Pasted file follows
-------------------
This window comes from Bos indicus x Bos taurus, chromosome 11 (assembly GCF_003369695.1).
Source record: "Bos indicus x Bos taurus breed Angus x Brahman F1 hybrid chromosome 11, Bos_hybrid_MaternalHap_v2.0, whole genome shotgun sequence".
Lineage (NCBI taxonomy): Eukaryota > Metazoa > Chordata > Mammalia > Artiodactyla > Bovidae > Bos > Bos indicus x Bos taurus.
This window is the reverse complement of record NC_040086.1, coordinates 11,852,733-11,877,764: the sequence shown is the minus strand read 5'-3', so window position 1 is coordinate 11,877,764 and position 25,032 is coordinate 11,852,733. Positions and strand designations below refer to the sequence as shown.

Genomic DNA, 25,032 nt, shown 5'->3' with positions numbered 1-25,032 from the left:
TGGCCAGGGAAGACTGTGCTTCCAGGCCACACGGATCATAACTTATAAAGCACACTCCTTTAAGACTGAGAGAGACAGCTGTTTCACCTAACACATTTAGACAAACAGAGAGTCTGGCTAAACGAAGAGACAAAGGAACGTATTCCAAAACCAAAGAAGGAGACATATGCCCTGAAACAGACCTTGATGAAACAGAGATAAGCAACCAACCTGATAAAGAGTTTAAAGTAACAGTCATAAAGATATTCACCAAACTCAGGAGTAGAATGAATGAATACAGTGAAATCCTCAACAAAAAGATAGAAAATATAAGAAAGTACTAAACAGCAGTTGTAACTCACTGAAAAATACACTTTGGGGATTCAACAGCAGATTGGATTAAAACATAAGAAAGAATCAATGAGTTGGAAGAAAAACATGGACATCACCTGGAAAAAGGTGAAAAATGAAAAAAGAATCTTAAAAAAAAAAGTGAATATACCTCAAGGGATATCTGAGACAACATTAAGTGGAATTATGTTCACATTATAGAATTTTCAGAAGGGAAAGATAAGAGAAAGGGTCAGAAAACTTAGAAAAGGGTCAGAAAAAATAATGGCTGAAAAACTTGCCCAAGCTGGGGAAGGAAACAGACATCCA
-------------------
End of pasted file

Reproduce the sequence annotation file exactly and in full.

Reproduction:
This window comes from Bos indicus x Bos taurus, chromosome 11 (assembly GCF_003369695.1).
Source record: "Bos indicus x Bos taurus breed Angus x Brahman F1 hybrid chromosome 11, Bos_hybrid_MaternalHap_v2.0, whole genome shotgun sequence".
Lineage (NCBI taxonomy): Eukaryota > Metazoa > Chordata > Mammalia > Artiodactyla > Bovidae > Bos > Bos indicus x Bos taurus.
This window is the reverse complement of record NC_040086.1, coordinates 11,852,733-11,877,764: the sequence shown is the minus strand read 5'-3', so window position 1 is coordinate 11,877,764 and position 25,032 is coordinate 11,852,733. Positions and strand designations below refer to the sequence as shown.

Genomic DNA, 25,032 nt, shown 5'->3' with positions numbered 1-25,032 from the left:
TGGCCAGGGAAGACTGTGCTTCCAGGCCACACGGATCATAACTTATAAAGCACACTCCTTTAAGACTGAGAGAGACAGCTGTTTCACCTAACACATTTAGACAAACAGAGAGTCTGGCTAAACGAAGAGACAAAGGAACGTATTCCAAAACCAAAGAAGGAGACATATGCCCTGAAACAGACCTTGATGAAACAGAGATAAGCAACCAACCTGATAAAGAGTTTAAAGTAACAGTCATAAAGATATTCACCAAACTCAGGAGTAGAATGAATGAATACAGTGAAATCCTCAACAAAAAGATAGAAAATATAAGAAAGTACTAAACAGCAGTTGTAACTCACTGAAAAATACACTTTGGGGATTCAACAGCAGATTGGATTAAAACATAAGAAAGAATCAATGAGTTGGAAGAAAAACATGGACATCACCTGGAAAAAGGTGAAAAATGAAAAAAGAATCTTAAAAAAAAAAGTGAATATACCTCAAGGGATATCTGAGACAACATTAAGTGGAATTATGTTCACATTATAGAATTTTCAGAAGGGAAAGATAAGAGAAAGGGTCAGAAAACTTAGAAAAGGGTCAGAAAAAATAATGGCTGAAAAACTTGCCCAAGCTGGGGAAGGAAACAGACATCCA